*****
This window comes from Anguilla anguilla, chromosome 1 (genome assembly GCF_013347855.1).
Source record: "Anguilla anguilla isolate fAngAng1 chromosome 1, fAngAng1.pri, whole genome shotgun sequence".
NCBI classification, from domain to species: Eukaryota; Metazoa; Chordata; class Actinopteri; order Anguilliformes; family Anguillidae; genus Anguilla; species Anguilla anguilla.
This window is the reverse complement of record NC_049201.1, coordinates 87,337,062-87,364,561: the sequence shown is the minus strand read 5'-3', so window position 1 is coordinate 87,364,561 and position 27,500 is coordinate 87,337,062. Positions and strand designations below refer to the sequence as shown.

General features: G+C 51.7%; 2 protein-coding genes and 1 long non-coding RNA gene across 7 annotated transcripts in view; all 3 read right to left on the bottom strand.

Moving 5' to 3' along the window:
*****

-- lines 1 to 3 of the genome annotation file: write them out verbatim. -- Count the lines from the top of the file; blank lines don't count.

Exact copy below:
This window comes from Anguilla anguilla, chromosome 1 (genome assembly GCF_013347855.1).
Source record: "Anguilla anguilla isolate fAngAng1 chromosome 1, fAngAng1.pri, whole genome shotgun sequence".
NCBI classification, from domain to species: Eukaryota; Metazoa; Chordata; class Actinopteri; order Anguilliformes; family Anguillidae; genus Anguilla; species Anguilla anguilla.